On Being the Biggest Clown in the Parade

On the Dutchess Rail Trail, just north of Page Industrial Park:

Biggest Clown in the Parade - Photo Op - 2018-06-17
Biggest Clown in the Parade – Photo Op – 2018-06-17

Ya gotta admire the confidence of anyone manipulating a kilobuck of slippery glass while looking backward over his shoulder. I’ll take a helmet camera any day, if only because it’s really conspicuous.

He’s leading a group of four riders, all on spendy carbon-fiber bikes:

Biggest Clown in the Parade - Peloton - 2018-06-17
Biggest Clown in the Parade – Peloton – 2018-06-17

Presumably they’re all smiling at the sight of a recumbent towing a trailer of garden tools topped with two bags of just-picked lettuce. I’m definitely the biggest clown in this particular parade!

I wonder how they would have reacted to a propane tank in the trailer?

We’re ticking along at 18 mph and, as it turned out, drafting a quintet of upright bikes is surprisingly easy. If I weren’t towing the trailer with Mary just out of sight ahead, I’d have had some fun until they decided they’d had enough.

It’s good to bring such happiness into the world …

16 thoughts on “On Being the Biggest Clown in the Parade

      1. Not necessarily good hill climbers, but they are a lot of fun.

        Had an experience riding with a bunch of road bikers once. With a good chance to draft, I could keep up, even with my road-tired mountain bike and panniers. Age and treachery beats (or meets, YMMV) youth and vigor every time. [grin]

      2. A ‘bent has enough aero advantage to let an Olde Farte like me pace fancy-bike roadies without sweating nearly as much. They’ll drop me after a good ride near my maximum effort, although most don’t get much further ahead: they’re expended, too.

        They’d wipe the road with me, because I don’t have nearly the same hill-climbing speed. On the other side, though, I own the downhills.

        Good clean fun…

        1. I wonder if energy storage for the serious up-hills would be useful. I live in a seriously hilly place. It’s even called, “The Hill Country”. Central Texas. Probably why Lance Armstrong did so well.

          1. Oozing downhill just so you can ooze uphill never seemed appealing!

            And, from what I read, dope helps a lot more than hillclimbing practice sessions …

            1. Greg Lemond trained around Gardnerville in Nevada. Them’s some serious hills in the Sierras; didn’t need dope, it came naturally.

            2. Yeah, dope. It’s kinda sad but I give Lance a pass for that. If I recall, something like 24 of the 25 top riders were all shown to be doping in the time period of his successes. It’s awfully hard to be competitive if everyone is doing it and you aren’t. My opinion is that it is intrinsic to the sport and since it is nearly undetectable they ought to just accept that. Also in my opinion, since everyone was doing it, his accomplishments stand, especially in light of him doing it after recovering from testicular cancer.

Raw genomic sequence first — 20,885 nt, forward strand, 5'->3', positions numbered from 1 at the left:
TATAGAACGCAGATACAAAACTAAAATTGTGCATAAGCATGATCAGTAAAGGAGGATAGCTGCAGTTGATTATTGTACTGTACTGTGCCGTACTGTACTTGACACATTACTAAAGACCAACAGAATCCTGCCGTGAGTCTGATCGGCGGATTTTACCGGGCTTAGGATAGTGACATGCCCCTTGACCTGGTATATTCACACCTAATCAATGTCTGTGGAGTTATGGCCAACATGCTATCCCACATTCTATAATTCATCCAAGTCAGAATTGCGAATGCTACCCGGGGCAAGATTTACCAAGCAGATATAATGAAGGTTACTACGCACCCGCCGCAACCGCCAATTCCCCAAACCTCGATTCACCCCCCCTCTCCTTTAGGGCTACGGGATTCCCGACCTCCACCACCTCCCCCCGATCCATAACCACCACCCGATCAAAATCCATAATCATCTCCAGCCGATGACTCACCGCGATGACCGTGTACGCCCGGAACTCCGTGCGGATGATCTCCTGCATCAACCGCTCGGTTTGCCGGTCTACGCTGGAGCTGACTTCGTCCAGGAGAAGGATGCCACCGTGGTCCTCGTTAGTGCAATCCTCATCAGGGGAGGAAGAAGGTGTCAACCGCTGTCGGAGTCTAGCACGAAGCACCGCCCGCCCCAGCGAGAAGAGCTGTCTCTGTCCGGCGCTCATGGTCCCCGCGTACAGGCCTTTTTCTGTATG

3. Along those lines, the Olympics could have two classes: “stock” and “unlimited”. If you fail two drug tests, positive or negative (respectively), you’re stripped of any records and never compete again.

  1. all on spendy carbon-fiber bikes:

    Aren’t recumbents even more spendy as well as a bit more weird?

    1. If I’m reading the logos correctly, the two Cannondales run upwards of $2.5k; I think the lead bike is a shapely Synapse at $4k. The Felt bringing up the rear has F1 Team Garmin livery and ran around $10k a few years ago.

      I can’t disagree with weird, though.

  2. Jason Doege said: “I wonder if energy storage for the serious up-hills would be useful.”

    I was wondering the same thing.
    I recently had a chance to handle and experiment with a pair of 12v 20ah LiFePO4 batteries (Lithium Iron Phosphate). They also come in 24, 36 and 48 volt packages from 3ah to 40ah. They are AMAZINGLY lightweight compared to the common gell-cell or AGM battery, but expensive. I had them in hand as we were experimenting with the idea of adding batteries to a portable ham radio station… something like this: http://www.novexcomm.com/images/wa6hxm.jpg
    …essentially a portable 2-way radio station built into a airline-qualified fiberglass and aluminum case.
    He travels a lot and at times is not near an AC outlet… he commented that adding 40ah of common gell cells more than doubles the weight of the entire case.

    But back to the topic…
    I was mentally picturing an electric motor assembly that could be added to the undercarriage of a ‘bent, with the batteries mounted near enough to the motor to minimize the IR voltage drop in the cables…
    The assembly would be de-cluched for level ground, operate as a motor for uphill and as a generator while downhill. A proof-of-concept prototype could be as simple as a rubber tire on the motor shaft, and that pushing against the tread of the rear tire.

    1. I’ve seen motor assist systems advertised for conventional bikes. I don’t know what it would take to adapt to a ‘bent.

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